Illustration by Nicole Stevenson
You know that look? The one you get when you tell people that you have an online business?
They look at you, their brow wrinkled, head tilting to the left, with an ear cocked to hear your response to the question that inevitably comes next: “You have an online business? Really? What is it that you do?”
As you try and help them come to grips with what you do online, in the back of your mind you know they’re assuming (and sometimes saying out loud) that running your business online is the cheaper option to having a “real” business.
After all, you don’t have the same overhead, right? You can run it from your front room, parading around in your pajamas and hiding behind your computer screen?
The reality of running an online business isn’t so simple. But many people are still thinking about the early 1990s when it comes to online businesses — to the time when e-commerce coughed and spluttered its entry into the world of retail. At that time, the costs of running an online business were pretty straightforward. The majority of your costs were tied up in the design of the website, which would have been created by software developers using handcrafted code.
But does this simple business model still ring true, almost 30 years later? And have the costs of running an online business changed dramatically in this technology driven age?
Tara Gentile is the founder of Quiet Power Strategy®, and a thought leader on small business success who runs a very popular workshops on CreativeLive. She says many people don’t spend enough when they launch their online businesses and may wind up paying more in the end.
“One of the true costs, and I see this time and time again, is that people tend to under-invest at the beginning of their businesses by looking for either free or low-cost solutions to getting started,” Gentile says. “Often, this means they then have to pay much more later on when they outgrow the low-cost option. And the cheaper option usually restricts how quick they could be growing. They might think they are saving money but that simply isn’t the case.”
Gentile adds that this is often the case with women who are starting out in business.
“Part of this can be psychological for a woman entrepreneur,” Gentile says. “They aren’t confident enough to ask for the money they need to get their business off the ground. So when they start to see money coming in and the free option isn’t enough to grow, they have to spend even more money. Eventually, if you want to increase your revenue, guess what? You spend the money anyway.”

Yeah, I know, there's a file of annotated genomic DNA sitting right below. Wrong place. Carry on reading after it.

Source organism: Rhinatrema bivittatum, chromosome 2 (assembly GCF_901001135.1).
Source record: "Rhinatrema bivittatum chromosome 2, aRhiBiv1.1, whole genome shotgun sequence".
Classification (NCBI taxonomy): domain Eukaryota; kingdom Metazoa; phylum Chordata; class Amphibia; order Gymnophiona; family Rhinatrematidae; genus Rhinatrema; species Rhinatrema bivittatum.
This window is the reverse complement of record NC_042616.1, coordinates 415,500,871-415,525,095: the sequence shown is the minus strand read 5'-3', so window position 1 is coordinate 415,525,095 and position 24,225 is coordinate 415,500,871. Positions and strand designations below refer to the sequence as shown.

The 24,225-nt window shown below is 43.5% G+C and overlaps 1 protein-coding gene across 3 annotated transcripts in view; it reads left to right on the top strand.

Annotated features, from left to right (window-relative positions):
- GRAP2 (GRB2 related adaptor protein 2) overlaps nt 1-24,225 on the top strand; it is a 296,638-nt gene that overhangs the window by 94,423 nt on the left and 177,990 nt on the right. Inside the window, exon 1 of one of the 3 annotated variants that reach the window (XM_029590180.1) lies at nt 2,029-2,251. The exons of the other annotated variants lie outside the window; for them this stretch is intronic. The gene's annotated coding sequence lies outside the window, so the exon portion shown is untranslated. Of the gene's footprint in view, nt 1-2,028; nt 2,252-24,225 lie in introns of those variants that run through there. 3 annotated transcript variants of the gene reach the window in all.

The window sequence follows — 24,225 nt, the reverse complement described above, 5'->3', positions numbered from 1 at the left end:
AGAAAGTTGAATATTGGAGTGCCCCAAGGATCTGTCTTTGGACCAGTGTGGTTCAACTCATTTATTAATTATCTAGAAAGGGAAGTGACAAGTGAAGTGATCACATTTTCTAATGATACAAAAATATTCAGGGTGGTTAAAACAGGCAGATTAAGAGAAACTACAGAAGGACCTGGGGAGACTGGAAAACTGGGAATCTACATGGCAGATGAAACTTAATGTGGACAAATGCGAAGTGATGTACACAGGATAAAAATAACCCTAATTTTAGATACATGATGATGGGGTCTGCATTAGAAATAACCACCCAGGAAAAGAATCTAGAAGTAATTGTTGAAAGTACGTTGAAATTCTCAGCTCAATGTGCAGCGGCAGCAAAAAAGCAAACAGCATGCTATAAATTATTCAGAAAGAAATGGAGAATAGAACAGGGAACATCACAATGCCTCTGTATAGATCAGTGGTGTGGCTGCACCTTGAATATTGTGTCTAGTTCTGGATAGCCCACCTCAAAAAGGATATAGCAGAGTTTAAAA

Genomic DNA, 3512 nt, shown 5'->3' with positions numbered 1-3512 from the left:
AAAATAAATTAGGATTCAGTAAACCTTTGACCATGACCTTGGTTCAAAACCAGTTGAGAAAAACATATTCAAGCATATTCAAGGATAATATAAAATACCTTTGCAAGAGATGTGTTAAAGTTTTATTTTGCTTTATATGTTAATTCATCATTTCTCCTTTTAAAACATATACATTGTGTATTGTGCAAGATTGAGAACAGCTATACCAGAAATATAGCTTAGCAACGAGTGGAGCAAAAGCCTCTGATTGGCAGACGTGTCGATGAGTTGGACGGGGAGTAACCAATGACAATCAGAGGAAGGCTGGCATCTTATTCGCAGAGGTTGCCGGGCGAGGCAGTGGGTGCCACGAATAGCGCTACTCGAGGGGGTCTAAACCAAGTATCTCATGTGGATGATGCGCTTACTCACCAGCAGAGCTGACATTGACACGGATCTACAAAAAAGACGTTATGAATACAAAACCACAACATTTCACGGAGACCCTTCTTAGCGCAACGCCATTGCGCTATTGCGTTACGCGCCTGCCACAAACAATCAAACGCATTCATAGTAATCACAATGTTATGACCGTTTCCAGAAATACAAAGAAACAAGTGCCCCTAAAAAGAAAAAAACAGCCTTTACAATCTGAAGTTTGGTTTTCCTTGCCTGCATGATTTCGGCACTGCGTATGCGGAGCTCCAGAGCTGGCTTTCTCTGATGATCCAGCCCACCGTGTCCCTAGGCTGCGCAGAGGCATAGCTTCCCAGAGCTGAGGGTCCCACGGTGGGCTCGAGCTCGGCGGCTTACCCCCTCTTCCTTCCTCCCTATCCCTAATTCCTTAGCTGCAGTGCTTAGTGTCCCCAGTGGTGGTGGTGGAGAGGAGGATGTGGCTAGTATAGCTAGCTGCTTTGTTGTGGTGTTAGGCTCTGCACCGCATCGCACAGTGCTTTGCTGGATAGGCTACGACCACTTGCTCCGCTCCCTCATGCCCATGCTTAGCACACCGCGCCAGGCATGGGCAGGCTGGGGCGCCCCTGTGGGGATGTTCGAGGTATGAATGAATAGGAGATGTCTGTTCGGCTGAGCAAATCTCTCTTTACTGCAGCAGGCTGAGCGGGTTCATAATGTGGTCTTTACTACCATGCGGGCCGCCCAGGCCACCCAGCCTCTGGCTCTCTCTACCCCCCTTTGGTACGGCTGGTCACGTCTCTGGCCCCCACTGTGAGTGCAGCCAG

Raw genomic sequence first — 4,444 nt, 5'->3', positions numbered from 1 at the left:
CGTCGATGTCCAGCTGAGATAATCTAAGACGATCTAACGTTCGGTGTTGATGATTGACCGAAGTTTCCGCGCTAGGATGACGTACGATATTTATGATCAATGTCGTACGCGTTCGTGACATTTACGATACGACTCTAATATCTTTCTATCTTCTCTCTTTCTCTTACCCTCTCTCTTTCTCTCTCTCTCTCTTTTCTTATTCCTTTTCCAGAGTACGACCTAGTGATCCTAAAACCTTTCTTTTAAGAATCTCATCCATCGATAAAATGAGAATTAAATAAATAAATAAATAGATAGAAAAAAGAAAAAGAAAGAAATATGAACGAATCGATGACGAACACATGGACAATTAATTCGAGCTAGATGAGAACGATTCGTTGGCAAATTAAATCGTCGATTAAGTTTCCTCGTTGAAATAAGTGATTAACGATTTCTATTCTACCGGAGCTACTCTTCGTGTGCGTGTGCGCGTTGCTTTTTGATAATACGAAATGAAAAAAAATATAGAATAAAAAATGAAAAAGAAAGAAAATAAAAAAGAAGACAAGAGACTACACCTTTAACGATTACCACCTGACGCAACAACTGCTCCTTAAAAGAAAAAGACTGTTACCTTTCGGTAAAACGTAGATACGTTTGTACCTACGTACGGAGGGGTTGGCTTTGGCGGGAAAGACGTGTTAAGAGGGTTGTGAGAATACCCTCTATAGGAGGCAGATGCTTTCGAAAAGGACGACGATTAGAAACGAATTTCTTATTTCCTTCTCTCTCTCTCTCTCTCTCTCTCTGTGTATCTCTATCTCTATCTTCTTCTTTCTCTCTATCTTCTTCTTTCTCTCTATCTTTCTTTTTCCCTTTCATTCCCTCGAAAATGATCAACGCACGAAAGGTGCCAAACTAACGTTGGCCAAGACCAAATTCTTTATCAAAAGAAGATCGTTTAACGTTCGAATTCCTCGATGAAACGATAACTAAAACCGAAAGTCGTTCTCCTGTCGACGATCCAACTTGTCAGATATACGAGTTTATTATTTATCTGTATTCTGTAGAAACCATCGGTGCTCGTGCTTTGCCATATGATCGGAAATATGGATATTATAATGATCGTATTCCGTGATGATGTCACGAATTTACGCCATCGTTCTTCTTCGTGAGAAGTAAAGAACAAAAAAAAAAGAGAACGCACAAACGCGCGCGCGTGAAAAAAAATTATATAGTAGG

Kristin Link, owner of Sew Mama Sew! and co-founder of Craft Industry Alliance, also experienced the true costs of running an online business when she set up Sew Mama Sew!
“What people won’t have understood, from the outside looking in, was that I had to rent a physical space, as well as employ three members of staff, to fulfill the orders,” Link says. “The rental for my office space was $1,100 a month, which was eventually overtaken by the additional fees that we incurred by having to rent web server space at a premium rate of $1,200 a month.”
Eventually, the ability to absorb these costs became harder and harder to achieve. In April of 2013, Link decided to close down her fabric sales and concentrate on having a content-rich website dedicated to sewing projects.
Link’s move from selling a physical product to a model based on curating and supplying content was ahead of its time. Much of the online business world now revolves around supplying content — something that the first wave of online businesses could never have predicted. But being able to do this and make a profit also has an entirely different set of costs since the ability to stay relevant depends on technology trends.
Fiona Pullen, owner of The Sewing Directory, the largest online directory for sewing resources in the United Kingdom, found this out when she decided to move her website to a new format.
“My biggest costs initially were getting the website built. It was a custom design with a bespoke [content management] system and had a large database, so the quotes were rather high!” Pullen explains. “It cost around $7,500 to build the site, and this was back in 2010. It would be a lot more now. We’ve recently had a quote for almost triple that to build a new site today.”
Pullen says that she and her business partner are now saving up to move the site to a new platform and feel that putting a slush fund aside for future upgrades is essential.
In addition to upgrades to software platforms, throwing social media into the marketing mix also adds to your real costs. With new outlets being lauded as the go-to network for new business — at the time of this article’s publication, the newest social media favorite is SnapChat — it can be hard to know where to put your money.
Gentile’s suggests focusing on staying power when it comes to social media.
“Don’t be tempted to jump on the latest social media platform just because you are being told to,” she says. “There is a hidden cost moving from one to another — it can be confusing to your existing customers if you suddenly jump ship or add one without really understanding how it will benefit your business. This becomes a real cost versus the potential to make money, when you start to lose your following.”
Another cost that often goes undetected is the fact that entrepreneurs who create online businesses are using professional skills and earning a fraction of what these skills might earn in the private market.